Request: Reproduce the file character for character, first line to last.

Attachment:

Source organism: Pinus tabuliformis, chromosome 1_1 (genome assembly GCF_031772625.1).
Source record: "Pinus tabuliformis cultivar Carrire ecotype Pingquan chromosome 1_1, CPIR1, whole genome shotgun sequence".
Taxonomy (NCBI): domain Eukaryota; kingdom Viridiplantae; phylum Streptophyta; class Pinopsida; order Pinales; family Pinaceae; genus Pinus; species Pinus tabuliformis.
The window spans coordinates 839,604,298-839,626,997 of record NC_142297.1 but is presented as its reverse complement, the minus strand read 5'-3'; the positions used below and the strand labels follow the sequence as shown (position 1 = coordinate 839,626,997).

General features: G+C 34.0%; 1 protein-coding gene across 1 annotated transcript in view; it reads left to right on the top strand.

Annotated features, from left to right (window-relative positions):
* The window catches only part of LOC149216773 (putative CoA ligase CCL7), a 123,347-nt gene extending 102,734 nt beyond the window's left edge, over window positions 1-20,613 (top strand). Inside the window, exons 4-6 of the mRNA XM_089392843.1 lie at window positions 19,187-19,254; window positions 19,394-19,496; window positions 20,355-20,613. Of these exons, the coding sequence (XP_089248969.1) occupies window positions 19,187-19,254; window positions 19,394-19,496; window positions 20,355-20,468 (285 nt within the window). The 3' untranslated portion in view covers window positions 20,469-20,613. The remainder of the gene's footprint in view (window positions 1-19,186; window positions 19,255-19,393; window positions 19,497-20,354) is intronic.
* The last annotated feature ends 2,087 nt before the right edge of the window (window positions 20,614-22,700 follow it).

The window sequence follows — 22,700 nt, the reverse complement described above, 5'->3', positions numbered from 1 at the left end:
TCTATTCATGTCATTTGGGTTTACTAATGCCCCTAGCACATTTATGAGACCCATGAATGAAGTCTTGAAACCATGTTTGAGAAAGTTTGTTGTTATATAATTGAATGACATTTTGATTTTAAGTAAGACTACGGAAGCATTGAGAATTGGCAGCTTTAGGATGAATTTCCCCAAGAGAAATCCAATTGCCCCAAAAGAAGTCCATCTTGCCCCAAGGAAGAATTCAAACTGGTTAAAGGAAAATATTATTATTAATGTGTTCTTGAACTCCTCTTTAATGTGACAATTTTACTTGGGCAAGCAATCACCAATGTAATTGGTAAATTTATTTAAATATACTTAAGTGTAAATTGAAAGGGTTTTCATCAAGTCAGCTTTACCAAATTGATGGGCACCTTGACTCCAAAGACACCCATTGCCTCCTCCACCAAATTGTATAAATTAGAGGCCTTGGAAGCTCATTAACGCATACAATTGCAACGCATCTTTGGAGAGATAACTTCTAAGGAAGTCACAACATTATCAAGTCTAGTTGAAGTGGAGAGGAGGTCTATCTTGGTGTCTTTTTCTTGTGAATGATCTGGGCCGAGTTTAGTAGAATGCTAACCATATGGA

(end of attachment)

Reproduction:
Source organism: Pinus tabuliformis, chromosome 1_1 (genome assembly GCF_031772625.1).
Source record: "Pinus tabuliformis cultivar Carrire ecotype Pingquan chromosome 1_1, CPIR1, whole genome shotgun sequence".
Taxonomy (NCBI): domain Eukaryota; kingdom Viridiplantae; phylum Streptophyta; class Pinopsida; order Pinales; family Pinaceae; genus Pinus; species Pinus tabuliformis.
The window spans coordinates 839,604,298-839,626,997 of record NC_142297.1 but is presented as its reverse complement, the minus strand read 5'-3'; the positions used below and the strand labels follow the sequence as shown (position 1 = coordinate 839,626,997).

General features: G+C 34.0%; 1 protein-coding gene across 1 annotated transcript in view; it reads left to right on the top strand.

Annotated features, from left to right (window-relative positions):
* The window catches only part of LOC149216773 (putative CoA ligase CCL7), a 123,347-nt gene extending 102,734 nt beyond the window's left edge, over window positions 1-20,613 (top strand). Inside the window, exons 4-6 of the mRNA XM_089392843.1 lie at window positions 19,187-19,254; window positions 19,394-19,496; window positions 20,355-20,613. Of these exons, the coding sequence (XP_089248969.1) occupies window positions 19,187-19,254; window positions 19,394-19,496; window positions 20,355-20,468 (285 nt within the window). The 3' untranslated portion in view covers window positions 20,469-20,613. The remainder of the gene's footprint in view (window positions 1-19,186; window positions 19,255-19,393; window positions 19,497-20,354) is intronic.
* The last annotated feature ends 2,087 nt before the right edge of the window (window positions 20,614-22,700 follow it).

The window sequence follows — 22,700 nt, the reverse complement described above, 5'->3', positions numbered from 1 at the left end:
TCTATTCATGTCATTTGGGTTTACTAATGCCCCTAGCACATTTATGAGACCCATGAATGAAGTCTTGAAACCATGTTTGAGAAAGTTTGTTGTTATATAATTGAATGACATTTTGATTTTAAGTAAGACTACGGAAGCATTGAGAATTGGCAGCTTTAGGATGAATTTCCCCAAGAGAAATCCAATTGCCCCAAAAGAAGTCCATCTTGCCCCAAGGAAGAATTCAAACTGGTTAAAGGAAAATATTATTATTAATGTGTTCTTGAACTCCTCTTTAATGTGACAATTTTACTTGGGCAAGCAATCACCAATGTAATTGGTAAATTTATTTAAATATACTTAAGTGTAAATTGAAAGGGTTTTCATCAAGTCAGCTTTACCAAATTGATGGGCACCTTGACTCCAAAGACACCCATTGCCTCCTCCACCAAATTGTATAAATTAGAGGCCTTGGAAGCTCATTAACGCATACAATTGCAACGCATCTTTGGAGAGATAACTTCTAAGGAAGTCACAACATTATCAAGTCTAGTTGAAGTGGAGAGGAGGTCTATCTTGGTGTCTTTTTCTTGTGAATGATCTGGGCCGAGTTTAGTAGAATGCTAACCATATGGA